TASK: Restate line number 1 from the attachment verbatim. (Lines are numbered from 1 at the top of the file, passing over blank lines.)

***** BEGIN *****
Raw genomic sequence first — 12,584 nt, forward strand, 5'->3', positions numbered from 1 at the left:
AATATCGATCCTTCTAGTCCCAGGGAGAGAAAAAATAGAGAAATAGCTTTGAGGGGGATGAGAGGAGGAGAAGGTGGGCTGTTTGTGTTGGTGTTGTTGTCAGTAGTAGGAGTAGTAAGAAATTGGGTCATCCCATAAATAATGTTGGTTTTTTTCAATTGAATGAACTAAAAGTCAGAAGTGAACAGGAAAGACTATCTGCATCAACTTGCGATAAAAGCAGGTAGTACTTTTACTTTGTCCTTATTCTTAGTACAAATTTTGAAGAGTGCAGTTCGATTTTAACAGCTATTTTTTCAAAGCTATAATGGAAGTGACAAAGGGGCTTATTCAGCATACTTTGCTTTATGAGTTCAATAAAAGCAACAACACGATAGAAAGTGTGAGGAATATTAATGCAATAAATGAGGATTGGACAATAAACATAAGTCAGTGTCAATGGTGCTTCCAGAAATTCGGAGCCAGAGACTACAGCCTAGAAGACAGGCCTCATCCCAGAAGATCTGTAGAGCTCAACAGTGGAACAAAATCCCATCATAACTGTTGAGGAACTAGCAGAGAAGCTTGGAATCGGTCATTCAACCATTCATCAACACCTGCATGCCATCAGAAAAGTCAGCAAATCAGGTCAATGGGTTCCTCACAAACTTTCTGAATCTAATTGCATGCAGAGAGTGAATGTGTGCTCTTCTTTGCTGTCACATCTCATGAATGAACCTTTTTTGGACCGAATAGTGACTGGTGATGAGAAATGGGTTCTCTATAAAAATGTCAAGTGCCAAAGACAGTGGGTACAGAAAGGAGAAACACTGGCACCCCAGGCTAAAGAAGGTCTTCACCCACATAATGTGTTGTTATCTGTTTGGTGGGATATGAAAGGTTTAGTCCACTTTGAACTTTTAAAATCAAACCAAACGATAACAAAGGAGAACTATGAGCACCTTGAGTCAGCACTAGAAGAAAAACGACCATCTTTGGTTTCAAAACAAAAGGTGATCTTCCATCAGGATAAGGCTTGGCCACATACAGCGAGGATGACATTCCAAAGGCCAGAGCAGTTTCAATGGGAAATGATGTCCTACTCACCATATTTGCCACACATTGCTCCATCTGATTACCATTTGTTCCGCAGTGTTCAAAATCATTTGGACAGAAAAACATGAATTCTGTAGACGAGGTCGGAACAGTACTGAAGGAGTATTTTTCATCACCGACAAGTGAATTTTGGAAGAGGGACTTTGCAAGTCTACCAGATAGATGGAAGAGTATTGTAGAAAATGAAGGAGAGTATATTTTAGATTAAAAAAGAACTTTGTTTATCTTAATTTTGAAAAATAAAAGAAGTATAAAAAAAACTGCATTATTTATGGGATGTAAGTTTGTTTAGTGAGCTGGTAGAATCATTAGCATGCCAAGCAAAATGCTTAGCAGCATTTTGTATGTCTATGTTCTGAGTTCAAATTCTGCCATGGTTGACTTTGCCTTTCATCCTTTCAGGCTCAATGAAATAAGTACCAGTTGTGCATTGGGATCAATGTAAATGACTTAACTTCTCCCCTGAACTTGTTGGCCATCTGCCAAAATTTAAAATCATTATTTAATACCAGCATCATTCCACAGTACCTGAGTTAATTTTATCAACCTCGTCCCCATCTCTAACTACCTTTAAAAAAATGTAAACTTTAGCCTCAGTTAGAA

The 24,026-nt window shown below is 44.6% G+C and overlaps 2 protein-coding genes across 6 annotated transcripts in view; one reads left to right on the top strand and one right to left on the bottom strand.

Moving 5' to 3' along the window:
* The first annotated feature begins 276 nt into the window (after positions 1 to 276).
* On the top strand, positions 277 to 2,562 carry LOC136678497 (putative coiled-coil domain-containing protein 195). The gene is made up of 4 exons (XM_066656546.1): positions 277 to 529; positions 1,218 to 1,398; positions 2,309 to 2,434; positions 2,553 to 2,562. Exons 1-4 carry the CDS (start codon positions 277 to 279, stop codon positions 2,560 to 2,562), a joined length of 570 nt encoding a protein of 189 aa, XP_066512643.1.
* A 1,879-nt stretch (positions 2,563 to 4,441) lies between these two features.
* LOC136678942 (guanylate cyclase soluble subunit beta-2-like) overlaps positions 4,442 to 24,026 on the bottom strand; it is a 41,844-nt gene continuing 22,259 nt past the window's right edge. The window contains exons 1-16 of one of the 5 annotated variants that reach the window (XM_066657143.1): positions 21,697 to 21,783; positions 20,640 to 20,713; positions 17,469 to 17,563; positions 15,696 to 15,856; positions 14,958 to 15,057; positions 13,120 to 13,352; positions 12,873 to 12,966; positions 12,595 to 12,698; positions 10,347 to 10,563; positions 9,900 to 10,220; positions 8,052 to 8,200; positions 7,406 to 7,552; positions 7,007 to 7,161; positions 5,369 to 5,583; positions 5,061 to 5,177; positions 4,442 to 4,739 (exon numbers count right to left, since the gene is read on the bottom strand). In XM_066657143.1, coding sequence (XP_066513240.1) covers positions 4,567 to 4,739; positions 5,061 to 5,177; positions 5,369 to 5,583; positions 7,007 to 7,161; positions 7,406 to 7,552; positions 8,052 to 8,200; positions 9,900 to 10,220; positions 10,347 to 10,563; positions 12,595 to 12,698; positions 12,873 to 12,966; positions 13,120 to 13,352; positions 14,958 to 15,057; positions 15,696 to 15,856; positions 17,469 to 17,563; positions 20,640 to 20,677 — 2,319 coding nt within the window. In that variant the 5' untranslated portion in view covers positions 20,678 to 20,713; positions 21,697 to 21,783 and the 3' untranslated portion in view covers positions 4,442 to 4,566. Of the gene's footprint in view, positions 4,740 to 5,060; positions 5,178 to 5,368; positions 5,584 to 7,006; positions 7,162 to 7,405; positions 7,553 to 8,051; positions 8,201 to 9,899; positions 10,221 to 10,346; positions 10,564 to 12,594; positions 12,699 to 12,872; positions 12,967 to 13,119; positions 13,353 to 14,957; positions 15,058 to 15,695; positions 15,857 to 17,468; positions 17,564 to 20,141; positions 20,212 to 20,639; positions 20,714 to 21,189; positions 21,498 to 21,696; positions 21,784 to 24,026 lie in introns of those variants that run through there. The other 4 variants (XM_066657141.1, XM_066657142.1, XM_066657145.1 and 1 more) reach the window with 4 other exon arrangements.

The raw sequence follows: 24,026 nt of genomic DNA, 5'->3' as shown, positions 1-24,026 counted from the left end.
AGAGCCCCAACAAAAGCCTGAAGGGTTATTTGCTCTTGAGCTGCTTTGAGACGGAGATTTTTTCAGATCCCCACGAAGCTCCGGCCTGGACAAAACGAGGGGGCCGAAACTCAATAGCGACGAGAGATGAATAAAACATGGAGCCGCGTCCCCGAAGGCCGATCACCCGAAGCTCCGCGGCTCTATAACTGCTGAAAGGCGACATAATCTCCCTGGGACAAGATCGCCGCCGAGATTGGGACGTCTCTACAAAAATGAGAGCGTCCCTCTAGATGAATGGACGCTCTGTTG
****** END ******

Raw genomic sequence first — 12,584 nt, forward strand, 5'->3', positions numbered from 1 at the left: